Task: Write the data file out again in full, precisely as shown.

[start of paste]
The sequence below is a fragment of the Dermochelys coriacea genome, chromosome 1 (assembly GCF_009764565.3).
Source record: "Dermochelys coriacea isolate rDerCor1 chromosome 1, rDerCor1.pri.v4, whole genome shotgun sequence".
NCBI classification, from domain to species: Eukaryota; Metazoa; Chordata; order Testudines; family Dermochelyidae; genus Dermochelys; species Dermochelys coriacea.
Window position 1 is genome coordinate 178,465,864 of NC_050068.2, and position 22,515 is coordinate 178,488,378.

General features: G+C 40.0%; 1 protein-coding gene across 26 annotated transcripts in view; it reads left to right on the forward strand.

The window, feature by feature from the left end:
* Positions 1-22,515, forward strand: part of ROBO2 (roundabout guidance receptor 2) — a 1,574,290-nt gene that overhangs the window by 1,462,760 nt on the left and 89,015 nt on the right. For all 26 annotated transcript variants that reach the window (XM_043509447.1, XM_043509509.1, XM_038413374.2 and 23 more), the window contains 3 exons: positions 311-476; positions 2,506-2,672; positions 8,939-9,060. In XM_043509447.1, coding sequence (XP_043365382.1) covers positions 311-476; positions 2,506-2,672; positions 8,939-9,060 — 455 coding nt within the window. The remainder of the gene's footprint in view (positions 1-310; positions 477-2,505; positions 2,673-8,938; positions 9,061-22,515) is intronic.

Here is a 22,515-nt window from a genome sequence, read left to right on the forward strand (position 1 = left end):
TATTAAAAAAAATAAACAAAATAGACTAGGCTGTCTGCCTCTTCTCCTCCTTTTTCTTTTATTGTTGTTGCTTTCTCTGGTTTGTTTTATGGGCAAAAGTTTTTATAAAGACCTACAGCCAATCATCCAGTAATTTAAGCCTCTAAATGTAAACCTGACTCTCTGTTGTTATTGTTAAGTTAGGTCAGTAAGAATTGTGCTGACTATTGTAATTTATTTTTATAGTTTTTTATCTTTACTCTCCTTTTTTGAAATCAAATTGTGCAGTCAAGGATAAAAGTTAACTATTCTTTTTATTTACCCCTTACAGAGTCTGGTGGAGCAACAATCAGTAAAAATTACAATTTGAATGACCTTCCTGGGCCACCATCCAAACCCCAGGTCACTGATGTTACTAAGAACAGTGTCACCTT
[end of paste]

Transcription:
The sequence below is a fragment of the Dermochelys coriacea genome, chromosome 1 (assembly GCF_009764565.3).
Source record: "Dermochelys coriacea isolate rDerCor1 chromosome 1, rDerCor1.pri.v4, whole genome shotgun sequence".
NCBI classification, from domain to species: Eukaryota; Metazoa; Chordata; order Testudines; family Dermochelyidae; genus Dermochelys; species Dermochelys coriacea.
Window position 1 is genome coordinate 178,465,864 of NC_050068.2, and position 22,515 is coordinate 178,488,378.

General features: G+C 40.0%; 1 protein-coding gene across 26 annotated transcripts in view; it reads left to right on the forward strand.

The window, feature by feature from the left end:
* Positions 1-22,515, forward strand: part of ROBO2 (roundabout guidance receptor 2) — a 1,574,290-nt gene that overhangs the window by 1,462,760 nt on the left and 89,015 nt on the right. For all 26 annotated transcript variants that reach the window (XM_043509447.1, XM_043509509.1, XM_038413374.2 and 23 more), the window contains 3 exons: positions 311-476; positions 2,506-2,672; positions 8,939-9,060. In XM_043509447.1, coding sequence (XP_043365382.1) covers positions 311-476; positions 2,506-2,672; positions 8,939-9,060 — 455 coding nt within the window. The remainder of the gene's footprint in view (positions 1-310; positions 477-2,505; positions 2,673-8,938; positions 9,061-22,515) is intronic.

Here is a 22,515-nt window from a genome sequence, read left to right on the forward strand (position 1 = left end):
TATTAAAAAAAATAAACAAAATAGACTAGGCTGTCTGCCTCTTCTCCTCCTTTTTCTTTTATTGTTGTTGCTTTCTCTGGTTTGTTTTATGGGCAAAAGTTTTTATAAAGACCTACAGCCAATCATCCAGTAATTTAAGCCTCTAAATGTAAACCTGACTCTCTGTTGTTATTGTTAAGTTAGGTCAGTAAGAATTGTGCTGACTATTGTAATTTATTTTTATAGTTTTTTATCTTTACTCTCCTTTTTTGAAATCAAATTGTGCAGTCAAGGATAAAAGTTAACTATTCTTTTTATTTACCCCTTACAGAGTCTGGTGGAGCAACAATCAGTAAAAATTACAATTTGAATGACCTTCCTGGGCCACCATCCAAACCCCAGGTCACTGATGTTACTAAGAACAGTGTCACCTT